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We Care for What We Know and Love The Case for Healing the Broken Bond between Children and Nature Marti Erickson, Ph.D. Director Emerita, Harris Training Programs, U of M Co-founder & Chair, Children & Nature Network Co-host, Mom Enough™ , St. Croix River Association

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st croix river association may 11 2012

We Care for What We Know and Love The Case for Healing the Broken Bond between Children and NatureMarti Erickson, Ph.D.Director Emerita, Harris Training Programs, U of MCo-founder & Chair, Children & Nature NetworkCo-host, Mom Enough™,

St. Croix River Association

May 11, 2012


Since the 1970s my work

has addressed these large

research questions:


What does it take to raise a child to become a healthy, caring, responsible, respectful adult?

Especially for a child in high-risk circumstances, what are the protective factors that will enable that child to thrive and succeed?

tipping the balance toward promise
Tipping the Balance Toward Promise





tipping the balance toward promise1
Tipping the Balance Toward Promise







But while my colleagues and I were studying these important risk and protective factors, something dramatic was happening to children and families across America, and we weren’t paying close enough attention!

I want to talk with you about that, in three parts:


So what?

Now what?



Children stopped going outside!

• Decline in time spent playing outside (and shorter roaming radius)

• Decreased use of state & national parks

• Shift to structured, adult-directed activities when children are outside


What stops children from playing outside?

• Parental fear

• Seductiveness of technology

• Shift to a reductionistic concept of learning

• Lack of access to natural environments (with significant disparities across different segments of the population)


So what?

Why does this matter? What are the benefits when children connect with nature?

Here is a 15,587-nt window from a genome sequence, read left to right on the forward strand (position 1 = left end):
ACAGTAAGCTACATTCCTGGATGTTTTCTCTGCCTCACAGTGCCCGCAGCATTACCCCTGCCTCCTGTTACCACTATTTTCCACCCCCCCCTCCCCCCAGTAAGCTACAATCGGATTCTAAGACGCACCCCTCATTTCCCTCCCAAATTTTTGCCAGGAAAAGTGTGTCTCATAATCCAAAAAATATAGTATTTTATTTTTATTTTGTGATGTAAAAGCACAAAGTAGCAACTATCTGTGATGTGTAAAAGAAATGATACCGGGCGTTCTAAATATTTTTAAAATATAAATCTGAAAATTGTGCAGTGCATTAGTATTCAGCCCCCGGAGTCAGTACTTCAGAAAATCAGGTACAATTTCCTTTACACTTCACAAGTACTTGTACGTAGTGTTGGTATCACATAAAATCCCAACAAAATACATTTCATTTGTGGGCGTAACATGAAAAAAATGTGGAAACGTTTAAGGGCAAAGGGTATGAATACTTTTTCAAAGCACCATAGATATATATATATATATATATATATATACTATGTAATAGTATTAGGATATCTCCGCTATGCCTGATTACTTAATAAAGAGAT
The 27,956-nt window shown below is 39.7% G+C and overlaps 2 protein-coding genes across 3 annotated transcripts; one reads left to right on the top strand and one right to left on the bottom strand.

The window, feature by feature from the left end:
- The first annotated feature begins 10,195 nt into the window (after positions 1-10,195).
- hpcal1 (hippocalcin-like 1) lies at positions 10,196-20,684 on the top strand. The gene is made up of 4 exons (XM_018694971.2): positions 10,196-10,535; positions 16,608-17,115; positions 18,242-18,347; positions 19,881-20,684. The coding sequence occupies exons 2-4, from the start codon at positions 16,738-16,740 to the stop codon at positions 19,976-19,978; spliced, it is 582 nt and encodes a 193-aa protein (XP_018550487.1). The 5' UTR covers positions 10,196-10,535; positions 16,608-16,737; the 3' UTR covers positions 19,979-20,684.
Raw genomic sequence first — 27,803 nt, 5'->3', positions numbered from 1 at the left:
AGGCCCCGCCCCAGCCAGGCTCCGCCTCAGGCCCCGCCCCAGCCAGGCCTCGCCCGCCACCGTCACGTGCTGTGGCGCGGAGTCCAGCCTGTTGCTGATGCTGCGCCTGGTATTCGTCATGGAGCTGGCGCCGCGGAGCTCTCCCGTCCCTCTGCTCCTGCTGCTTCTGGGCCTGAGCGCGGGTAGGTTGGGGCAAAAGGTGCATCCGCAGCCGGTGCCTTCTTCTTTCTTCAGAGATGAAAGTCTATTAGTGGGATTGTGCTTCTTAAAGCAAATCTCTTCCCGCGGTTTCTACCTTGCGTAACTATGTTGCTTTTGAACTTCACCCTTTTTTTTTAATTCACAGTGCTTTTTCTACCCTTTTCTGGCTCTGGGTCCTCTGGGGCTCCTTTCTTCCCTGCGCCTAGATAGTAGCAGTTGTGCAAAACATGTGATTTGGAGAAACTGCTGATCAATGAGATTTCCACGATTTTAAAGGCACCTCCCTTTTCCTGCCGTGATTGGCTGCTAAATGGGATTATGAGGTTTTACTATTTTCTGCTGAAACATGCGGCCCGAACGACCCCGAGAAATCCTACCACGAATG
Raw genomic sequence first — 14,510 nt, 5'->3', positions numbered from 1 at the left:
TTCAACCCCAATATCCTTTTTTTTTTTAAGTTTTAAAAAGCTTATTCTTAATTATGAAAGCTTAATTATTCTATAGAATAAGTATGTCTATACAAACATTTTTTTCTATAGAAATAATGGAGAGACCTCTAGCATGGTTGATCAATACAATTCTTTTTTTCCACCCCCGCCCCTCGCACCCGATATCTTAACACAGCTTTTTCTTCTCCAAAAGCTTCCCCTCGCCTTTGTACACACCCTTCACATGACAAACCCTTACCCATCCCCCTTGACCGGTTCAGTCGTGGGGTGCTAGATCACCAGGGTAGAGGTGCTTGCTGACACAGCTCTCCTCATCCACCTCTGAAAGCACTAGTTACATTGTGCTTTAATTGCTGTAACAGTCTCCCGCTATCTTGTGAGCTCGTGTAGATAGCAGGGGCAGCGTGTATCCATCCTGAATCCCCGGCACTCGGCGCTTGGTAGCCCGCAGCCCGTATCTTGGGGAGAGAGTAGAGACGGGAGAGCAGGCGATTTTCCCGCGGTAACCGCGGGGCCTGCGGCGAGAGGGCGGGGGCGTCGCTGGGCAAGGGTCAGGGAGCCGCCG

• Better physical health

• Reduced stress and anxiety (for children & adults)

• Better concentration (note recent findings on ADHD)

• More cooperation, problem-solving and creativity

• Increased likelihood of being good stewards of the environment in adulthood


Now what?

What can you and I do to connect children and

nature? When, where and how do we begin?


The Children & Nature


Working to heal the broken

bond between children and nature

Inspired by Richard Louv’s

book, Last Child in the Woods: Saving Our Children from Nature Deficit Disorder


Now what?

Begin early!

The theory of biophilia:

Children have an innate

attraction to natural things.

E.O. Wilson


Starting early means we need to engage

parents and grandparents.

But parents don’t want one more “should,”

so how do we meet them where they are?


Connecting with nature

serves parents’ needs!

• De-stress

• Strengthen relationships

Together in nature,

many benefits, no harmful

side effects!


See the world through new eyes!

“The only voyage of discovery…

consists not in seeking new

landscapes but in having new


Marcel Proust, 1923


Suggested parenting goals:

• Make outdoor experience a part of your child’s

daily life from infancy on

• Make outdoor experience a part of YOUR

daily life

Note: near nature and small nature count. Simple is good!


Starting early also means we need to reach out

to childcare providers and early childhood educators.

Return nature to schools, pre-K through 12th grade

(recess, natural play areas, school gardens,

outdoor learning centers)


Windows of Opportunity

• Nurture young “natural leaders”*

Make it cool to be outside!

* Natural Leaders Network,

an official program of C&NN…


…but also happening

in other previously existing programs

“Natural leaders” of all abilities at

Wilderness Inquiry in Minneapolis, MN


Windows of Opportunity

• Design communities to facilitate

nature experience for ALL children


Pocket parks

Community gardens

Safe public transportation to nearby nature

Leave no child inside!

“Whatever kids do is based on how adults have made the environment. Adults will control the government for the next 20 years. Kids do what adults allow them to do. Adults build highways that kids can’t cross to get to the forest. They make video games that keep kids inside. If adults provided better opportunities, kids would go out more.”

Simon, age 13


What can your organization do to connect children and families to nature?

• Provide transformational experiences in nature for people

of all ages

• Promote the 3 Cs in nature (connection, competence and


• Engage parents and other caregivers to bridge children’s

program experiences into their daily lives

• Partner with early childhood programs, schools and other

community organizations

• Advocate for children’s health and learning through nature


How will YOU use this

information to give children the gift of a true connection to nature?

To learn more, visit